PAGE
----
Carbon audit provides a systematic and scientific approach to account for and report on the greenhouse gas (GHG) emissions arising from buildings and identify areas of improvement, with a view to reducing or offsetting GHG emissions arising from buildings. To assist government bureaux and departments (B&Ds) in setting emission reduction targets and implementing emission reduction measures in a more scientific way, the Government promulgated in 2017 the "Carbon Management in Government Buildings" circular which requires all major government buildings to undergo regular carbon audits, the results of which should be disclosed to the public through the publication of annual environmental performance reports or other means. All B&Ds should prepare environmental performance reports according to "A Guide to Environmental Reporting" published by the Environmental Protection Department. The reports should cover carbon audit results of major government buildings, environmental impact and improvement targets of their operation, as well as green procurement, etc. The work of the Commissioner includes co-ordinating the review and updating of relevant carbon management guidelines for the purpose of helping B&Ds achieve deep decarbonisation.
        Owing to the differences in nature and operating conditions of various B&Ds, it would be difficult to formulate a one-size-fits-all decarbonisation solution that is applicable to all departments. The Government is currently conducting a three-year (from 2020/21 to 2022/23) carbon audit on some 250 government buildings to systematically collect and compile the activity data of the relevant emission sources, with a view to identifying more carbon reduction opportunities. The carbon audit is still under way and is expected to complete in Q3 this year. The Government will analyse and announce the results of the carbon audit in due course. The Commissioner will also lead the Climate Office to work with relevant departments and assist B&Ds in formulating suitable decarbonisation strategies having regard to the outcome of the carbon audit and the operating environment of each department, with a view to helping the departments achieve the carbon neutrality target.
(2) The carbon emissions and energy use of various government departments are generally announced in the departments' annual environmental performance reports or other means. We have not provided the breakdown for individual departments because not all data are suitable for public disclosure due to the nature of the work of the departments. The differences in the work and the operating environment of various departments have also rendered it inappropriate to compare such figures.
       Based on the data compiled preliminarily, the overall energy usage of the Government (including electricity, towngas, liquefied petroleum gas, RE, etc.) were 3.015 billion kWh and 3.009 billion kWh in 2020/21 and 2021/22 respectively, using the comparable operating conditions in 2018/19 as the base year; with the RE herein being 109 million kWh and 120 million kWh respectively. The GHG emissions from the above overall energy usage of the Government in 2020/21 and 2021/22 were approximately 1 470 kT and 1 461 kT CO2-e respectively.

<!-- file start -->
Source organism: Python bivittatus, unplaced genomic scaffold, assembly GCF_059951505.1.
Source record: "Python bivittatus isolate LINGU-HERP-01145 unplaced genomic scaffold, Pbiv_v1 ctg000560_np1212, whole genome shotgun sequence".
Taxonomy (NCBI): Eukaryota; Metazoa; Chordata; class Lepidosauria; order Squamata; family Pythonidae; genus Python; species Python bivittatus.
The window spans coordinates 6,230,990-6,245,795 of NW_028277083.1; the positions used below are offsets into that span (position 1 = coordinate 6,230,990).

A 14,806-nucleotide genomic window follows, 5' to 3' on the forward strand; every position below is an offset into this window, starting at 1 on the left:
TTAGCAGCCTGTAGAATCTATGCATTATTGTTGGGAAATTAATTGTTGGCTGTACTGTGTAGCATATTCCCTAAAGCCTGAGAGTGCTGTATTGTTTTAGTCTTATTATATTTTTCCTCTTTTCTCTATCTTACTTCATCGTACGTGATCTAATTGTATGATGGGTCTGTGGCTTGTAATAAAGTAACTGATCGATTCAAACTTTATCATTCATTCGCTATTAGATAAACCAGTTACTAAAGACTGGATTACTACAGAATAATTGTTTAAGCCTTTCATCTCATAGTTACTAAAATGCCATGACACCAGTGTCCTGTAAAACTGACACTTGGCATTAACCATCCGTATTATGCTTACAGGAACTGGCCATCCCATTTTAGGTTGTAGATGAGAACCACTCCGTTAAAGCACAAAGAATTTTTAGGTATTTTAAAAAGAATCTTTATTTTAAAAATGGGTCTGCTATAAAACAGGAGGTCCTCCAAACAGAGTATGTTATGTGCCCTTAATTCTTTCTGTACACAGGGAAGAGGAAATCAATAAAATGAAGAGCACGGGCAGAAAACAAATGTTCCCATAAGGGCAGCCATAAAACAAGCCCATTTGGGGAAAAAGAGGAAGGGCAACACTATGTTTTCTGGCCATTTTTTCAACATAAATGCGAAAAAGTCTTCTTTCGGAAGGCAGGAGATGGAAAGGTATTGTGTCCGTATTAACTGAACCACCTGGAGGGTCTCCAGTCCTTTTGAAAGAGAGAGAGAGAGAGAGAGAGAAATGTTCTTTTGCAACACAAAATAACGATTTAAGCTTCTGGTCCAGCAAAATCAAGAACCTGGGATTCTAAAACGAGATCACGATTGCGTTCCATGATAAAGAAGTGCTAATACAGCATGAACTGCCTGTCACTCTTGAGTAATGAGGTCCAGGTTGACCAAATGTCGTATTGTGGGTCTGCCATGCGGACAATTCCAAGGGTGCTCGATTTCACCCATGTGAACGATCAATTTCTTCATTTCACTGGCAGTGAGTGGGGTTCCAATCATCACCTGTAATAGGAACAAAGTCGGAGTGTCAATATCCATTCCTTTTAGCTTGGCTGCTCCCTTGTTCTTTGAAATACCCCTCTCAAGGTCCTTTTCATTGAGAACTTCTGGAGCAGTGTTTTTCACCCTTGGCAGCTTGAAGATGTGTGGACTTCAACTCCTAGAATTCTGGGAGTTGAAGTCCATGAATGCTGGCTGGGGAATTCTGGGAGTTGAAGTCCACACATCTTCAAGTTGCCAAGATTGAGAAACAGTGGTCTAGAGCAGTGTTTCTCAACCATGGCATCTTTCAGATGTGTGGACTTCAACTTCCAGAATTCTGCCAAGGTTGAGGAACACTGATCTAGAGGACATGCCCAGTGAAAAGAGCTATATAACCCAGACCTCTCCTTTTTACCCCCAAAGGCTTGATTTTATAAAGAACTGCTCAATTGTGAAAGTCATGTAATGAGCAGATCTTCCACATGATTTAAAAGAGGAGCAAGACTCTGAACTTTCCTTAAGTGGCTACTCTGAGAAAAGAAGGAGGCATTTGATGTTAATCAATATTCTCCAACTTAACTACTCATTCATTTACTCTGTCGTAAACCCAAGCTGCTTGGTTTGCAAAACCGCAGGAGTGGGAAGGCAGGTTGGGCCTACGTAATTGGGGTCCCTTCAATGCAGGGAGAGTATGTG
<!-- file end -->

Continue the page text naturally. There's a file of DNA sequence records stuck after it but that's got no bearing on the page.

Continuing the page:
(3) The 2022 Policy Address states that the Government would strive to improve the overall energy performance of government buildings and infrastructure by more than six per cent by 2024/25. Apart from energy saving, the energy performance of RE projects will also be taken into account. This is to explore new energy sources while reducing energy consumption. However, owing to the differences in the work nature of and the services provided by different government departments, their energy demand and room for energy saving could be vastly different. It would not be appropriate to impose on all government departments a uniform standard and target for energy use.
        In order to achieve the improvement of more than six per cent in the overall energy performance of government buildings and infrastructure, the Electrical and Mechanical Services Department (EMSD) is conducting energy audits (i.e. systematic reviews of the energy consuming equipment/systems in buildings to identify energy management opportunities) for about 250 government buildings, and encourages government departments to actively implement the energy saving measures recommended in the audit report. We also encourage them to install RE systems in their premises so as to improve energy performance. In addition, the EMSD requests B&Ds to provide information on the energy consumption and RE of government buildings and facilities each year, in order to review their energy performance. The EMSD also organises briefing sessions every year to communicate with B&Ds on energy performance, and provide suggestions on energy saving measures and planning of RE projects. 
        The Government had already achieved a saving of about 7.8 per cent electricity in government buildings from 2015/16 to 2019/20. Since B&Ds had already implemented various energy saving measures, further enhancing energy performance would become more challenging. Nonetheless, based on the data compiled preliminarily, the Government's overall energy performance had improved by about 3.2 per cent up to 2021/22. We are therefore confident that the target of more than six per cent can be achieved within five years (i.e. by 2024/25). We will continue to set targets in future and promote energy saving and decarbonisation within government departments.
        Thank you, President.
Ends/Wednesday, May 10, 2023
Issued at HKT 15:00